What is true is that the right solutions the system can get people out of hospital
when they don't need to be there, free up beds and provide them with the care
that they need. It can also deliver considerable savings (See case study below).
If similar savings could be achieved across the country the impact could be
3.8 Care workforce
The split between health and social care also creates an artificial divide in a
non-acute setting. The NHS continues to fund a significant level of free nursing
care in the community through its 'Continuing Healthcare' programme. But the
programme is only eligible to those who have complex medical conditions and
substantial and ongoing care needs- leaving basic care to the local authority
Kerria Court, Birmingham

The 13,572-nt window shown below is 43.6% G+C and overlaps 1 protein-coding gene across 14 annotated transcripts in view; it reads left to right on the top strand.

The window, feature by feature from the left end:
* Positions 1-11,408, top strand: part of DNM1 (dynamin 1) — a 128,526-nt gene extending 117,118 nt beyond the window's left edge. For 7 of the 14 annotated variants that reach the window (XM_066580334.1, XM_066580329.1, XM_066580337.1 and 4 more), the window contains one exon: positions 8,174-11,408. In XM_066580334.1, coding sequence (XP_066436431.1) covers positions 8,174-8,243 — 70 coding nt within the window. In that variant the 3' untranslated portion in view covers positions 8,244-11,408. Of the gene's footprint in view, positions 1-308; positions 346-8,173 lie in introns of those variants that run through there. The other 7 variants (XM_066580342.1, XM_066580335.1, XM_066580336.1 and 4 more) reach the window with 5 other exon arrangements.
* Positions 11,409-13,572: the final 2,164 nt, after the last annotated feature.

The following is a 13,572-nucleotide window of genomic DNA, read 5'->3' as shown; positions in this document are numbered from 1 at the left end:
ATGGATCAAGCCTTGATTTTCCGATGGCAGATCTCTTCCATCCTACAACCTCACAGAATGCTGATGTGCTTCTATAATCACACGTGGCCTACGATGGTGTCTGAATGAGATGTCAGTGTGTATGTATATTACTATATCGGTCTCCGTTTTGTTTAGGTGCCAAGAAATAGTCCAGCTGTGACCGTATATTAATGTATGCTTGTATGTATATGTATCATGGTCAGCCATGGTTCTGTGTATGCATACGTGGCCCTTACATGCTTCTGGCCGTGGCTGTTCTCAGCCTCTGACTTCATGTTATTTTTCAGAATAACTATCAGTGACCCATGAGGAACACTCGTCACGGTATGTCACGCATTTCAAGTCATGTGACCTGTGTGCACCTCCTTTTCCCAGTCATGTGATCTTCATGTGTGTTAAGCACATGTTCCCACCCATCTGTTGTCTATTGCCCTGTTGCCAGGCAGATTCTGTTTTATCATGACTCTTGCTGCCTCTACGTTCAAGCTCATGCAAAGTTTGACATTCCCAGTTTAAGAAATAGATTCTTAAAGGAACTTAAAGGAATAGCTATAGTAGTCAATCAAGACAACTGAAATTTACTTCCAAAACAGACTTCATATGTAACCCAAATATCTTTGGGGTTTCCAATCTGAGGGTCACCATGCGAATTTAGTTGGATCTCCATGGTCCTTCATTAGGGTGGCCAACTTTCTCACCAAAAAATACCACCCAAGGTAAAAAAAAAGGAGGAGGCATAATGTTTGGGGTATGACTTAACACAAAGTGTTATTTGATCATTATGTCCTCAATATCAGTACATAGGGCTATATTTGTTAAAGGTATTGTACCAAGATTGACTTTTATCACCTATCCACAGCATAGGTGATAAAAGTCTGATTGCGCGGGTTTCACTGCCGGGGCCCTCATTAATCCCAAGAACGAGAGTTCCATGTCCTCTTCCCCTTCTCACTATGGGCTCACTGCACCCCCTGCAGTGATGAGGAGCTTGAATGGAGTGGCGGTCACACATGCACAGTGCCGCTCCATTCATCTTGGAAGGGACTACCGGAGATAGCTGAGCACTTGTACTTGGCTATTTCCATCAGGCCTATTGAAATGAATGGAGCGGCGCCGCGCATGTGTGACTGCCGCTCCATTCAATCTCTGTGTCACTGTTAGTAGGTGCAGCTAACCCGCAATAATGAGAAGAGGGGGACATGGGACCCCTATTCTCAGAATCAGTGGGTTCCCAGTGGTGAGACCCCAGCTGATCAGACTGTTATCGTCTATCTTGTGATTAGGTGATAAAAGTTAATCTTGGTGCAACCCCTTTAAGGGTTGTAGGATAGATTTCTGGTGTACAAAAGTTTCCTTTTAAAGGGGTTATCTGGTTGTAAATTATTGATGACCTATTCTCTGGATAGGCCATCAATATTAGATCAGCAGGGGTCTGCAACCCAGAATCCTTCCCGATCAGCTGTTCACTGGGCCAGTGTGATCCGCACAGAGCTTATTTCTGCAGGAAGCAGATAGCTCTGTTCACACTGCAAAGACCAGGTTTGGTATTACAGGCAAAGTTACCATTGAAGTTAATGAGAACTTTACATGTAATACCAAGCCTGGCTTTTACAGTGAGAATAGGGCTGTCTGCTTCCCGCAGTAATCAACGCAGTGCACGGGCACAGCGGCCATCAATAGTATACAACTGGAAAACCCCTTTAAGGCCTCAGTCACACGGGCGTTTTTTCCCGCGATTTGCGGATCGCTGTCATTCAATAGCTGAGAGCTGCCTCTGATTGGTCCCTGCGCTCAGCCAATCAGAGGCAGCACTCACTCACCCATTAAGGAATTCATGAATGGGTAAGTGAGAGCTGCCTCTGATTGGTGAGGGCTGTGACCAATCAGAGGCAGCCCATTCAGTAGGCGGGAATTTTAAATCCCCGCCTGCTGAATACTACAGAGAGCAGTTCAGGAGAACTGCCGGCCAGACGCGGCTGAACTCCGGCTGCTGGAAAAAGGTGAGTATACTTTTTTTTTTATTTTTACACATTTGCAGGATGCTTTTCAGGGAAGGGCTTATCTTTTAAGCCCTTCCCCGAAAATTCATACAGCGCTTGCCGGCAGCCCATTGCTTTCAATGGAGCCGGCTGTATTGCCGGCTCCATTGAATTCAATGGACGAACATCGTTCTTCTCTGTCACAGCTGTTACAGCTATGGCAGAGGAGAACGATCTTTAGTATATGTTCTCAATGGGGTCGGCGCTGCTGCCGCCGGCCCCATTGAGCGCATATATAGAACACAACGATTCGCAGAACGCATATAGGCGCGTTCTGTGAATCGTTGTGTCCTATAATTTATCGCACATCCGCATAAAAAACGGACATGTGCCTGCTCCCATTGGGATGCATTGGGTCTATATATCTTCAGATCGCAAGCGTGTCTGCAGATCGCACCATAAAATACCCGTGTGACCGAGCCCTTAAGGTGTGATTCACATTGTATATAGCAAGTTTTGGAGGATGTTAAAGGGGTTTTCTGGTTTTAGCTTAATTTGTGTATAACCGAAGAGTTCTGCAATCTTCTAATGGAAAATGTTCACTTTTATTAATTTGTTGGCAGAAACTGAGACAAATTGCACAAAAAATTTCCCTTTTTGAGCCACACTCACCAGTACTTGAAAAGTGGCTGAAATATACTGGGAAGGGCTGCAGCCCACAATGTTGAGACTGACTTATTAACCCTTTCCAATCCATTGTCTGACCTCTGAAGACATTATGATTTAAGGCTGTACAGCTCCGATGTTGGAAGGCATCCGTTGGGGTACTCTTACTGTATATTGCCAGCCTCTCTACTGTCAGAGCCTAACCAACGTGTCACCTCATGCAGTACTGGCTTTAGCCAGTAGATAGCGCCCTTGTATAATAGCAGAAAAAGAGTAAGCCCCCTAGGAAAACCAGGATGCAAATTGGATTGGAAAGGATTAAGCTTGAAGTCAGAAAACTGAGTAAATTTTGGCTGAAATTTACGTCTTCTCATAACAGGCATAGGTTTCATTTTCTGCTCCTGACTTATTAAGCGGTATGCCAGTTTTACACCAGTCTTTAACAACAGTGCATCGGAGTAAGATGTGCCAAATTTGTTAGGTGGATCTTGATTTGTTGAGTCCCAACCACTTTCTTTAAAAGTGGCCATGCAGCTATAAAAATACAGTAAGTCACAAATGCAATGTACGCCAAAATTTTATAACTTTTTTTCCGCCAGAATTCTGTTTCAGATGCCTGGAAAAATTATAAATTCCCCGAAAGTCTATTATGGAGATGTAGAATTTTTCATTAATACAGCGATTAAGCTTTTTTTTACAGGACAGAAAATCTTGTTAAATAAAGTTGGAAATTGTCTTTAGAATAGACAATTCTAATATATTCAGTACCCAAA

Case Study: Birmingham pilot scheme
Anchor, a UK housing and care provider, has piloted an enhanced assessment
scheme in partnership with Birmingham City Council and Birmingham
CrossCity Clinical Commissioning Group: since mid-December last year,
four of Anchor's care homes have offered a total of 12 enablement beds to the
Birmingham City Council and the CCG.
It has been estimated that it costs £1,610 to have a patient in a rehabilitative
hospital bed for a week. The enablement beds that Anchor provides for the
hospital cost £550 a week for each patient which excludes costs for therapy,
medical cover, etc. The estimated savings could be up to £300,000. These pilot
schemes, which encourage older people to lead more independent lives, have
resulted in a reduction in permanent care home placements across the city.
Given this initial success Birmingham City Council and CCG have expanded the
contract with Anchor to provide up to 19 enablement beds in two care homes:
Kerria Court and Madeleine House.